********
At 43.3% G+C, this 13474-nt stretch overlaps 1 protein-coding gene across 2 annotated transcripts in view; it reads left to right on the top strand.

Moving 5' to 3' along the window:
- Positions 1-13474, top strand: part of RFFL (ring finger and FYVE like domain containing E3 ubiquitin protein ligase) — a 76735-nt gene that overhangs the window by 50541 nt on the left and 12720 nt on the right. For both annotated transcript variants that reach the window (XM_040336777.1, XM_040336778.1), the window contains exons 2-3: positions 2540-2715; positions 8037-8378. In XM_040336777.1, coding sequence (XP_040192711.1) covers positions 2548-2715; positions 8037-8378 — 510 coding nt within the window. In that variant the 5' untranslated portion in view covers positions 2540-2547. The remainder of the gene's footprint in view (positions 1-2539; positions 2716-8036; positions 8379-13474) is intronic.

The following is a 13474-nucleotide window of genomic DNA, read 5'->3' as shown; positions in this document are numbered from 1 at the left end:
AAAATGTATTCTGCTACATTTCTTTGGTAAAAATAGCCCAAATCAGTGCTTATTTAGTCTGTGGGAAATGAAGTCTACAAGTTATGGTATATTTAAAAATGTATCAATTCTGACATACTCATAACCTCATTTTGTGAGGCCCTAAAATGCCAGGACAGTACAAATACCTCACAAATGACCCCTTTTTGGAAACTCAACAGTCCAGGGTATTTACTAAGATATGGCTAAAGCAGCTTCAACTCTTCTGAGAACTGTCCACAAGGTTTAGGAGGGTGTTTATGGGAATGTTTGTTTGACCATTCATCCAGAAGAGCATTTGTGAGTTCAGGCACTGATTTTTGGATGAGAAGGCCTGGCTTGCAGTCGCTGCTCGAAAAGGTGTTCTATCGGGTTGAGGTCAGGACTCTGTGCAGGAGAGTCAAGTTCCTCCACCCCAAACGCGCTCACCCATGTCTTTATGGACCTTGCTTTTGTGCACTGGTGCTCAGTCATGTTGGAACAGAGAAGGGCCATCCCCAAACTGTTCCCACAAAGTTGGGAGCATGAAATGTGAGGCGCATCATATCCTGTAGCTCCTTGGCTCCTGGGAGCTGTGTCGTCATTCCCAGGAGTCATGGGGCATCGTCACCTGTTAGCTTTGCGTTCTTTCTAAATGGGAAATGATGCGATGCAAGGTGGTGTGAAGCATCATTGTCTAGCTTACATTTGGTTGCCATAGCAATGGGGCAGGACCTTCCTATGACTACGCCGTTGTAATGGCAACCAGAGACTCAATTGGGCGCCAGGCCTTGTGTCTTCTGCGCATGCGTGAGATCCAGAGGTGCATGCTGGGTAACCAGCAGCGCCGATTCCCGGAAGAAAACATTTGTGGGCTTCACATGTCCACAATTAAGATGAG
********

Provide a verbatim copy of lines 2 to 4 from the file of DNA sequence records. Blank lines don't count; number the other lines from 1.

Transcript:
Moving 5' to 3' along the window:
- Positions 1-13474, top strand: part of RFFL (ring finger and FYVE like domain containing E3 ubiquitin protein ligase) — a 76735-nt gene that overhangs the window by 50541 nt on the left and 12720 nt on the right. For both annotated transcript variants that reach the window (XM_040336777.1, XM_040336778.1), the window contains exons 2-3: positions 2540-2715; positions 8037-8378. In XM_040336777.1, coding sequence (XP_040192711.1) covers positions 2548-2715; positions 8037-8378 — 510 coding nt within the window. In that variant the 5' untranslated portion in view covers positions 2540-2547. The remainder of the gene's footprint in view (positions 1-2539; positions 2716-8036; positions 8379-13474) is intronic.

The following is a 13474-nucleotide window of genomic DNA, read 5'->3' as shown; positions in this document are numbered from 1 at the left end: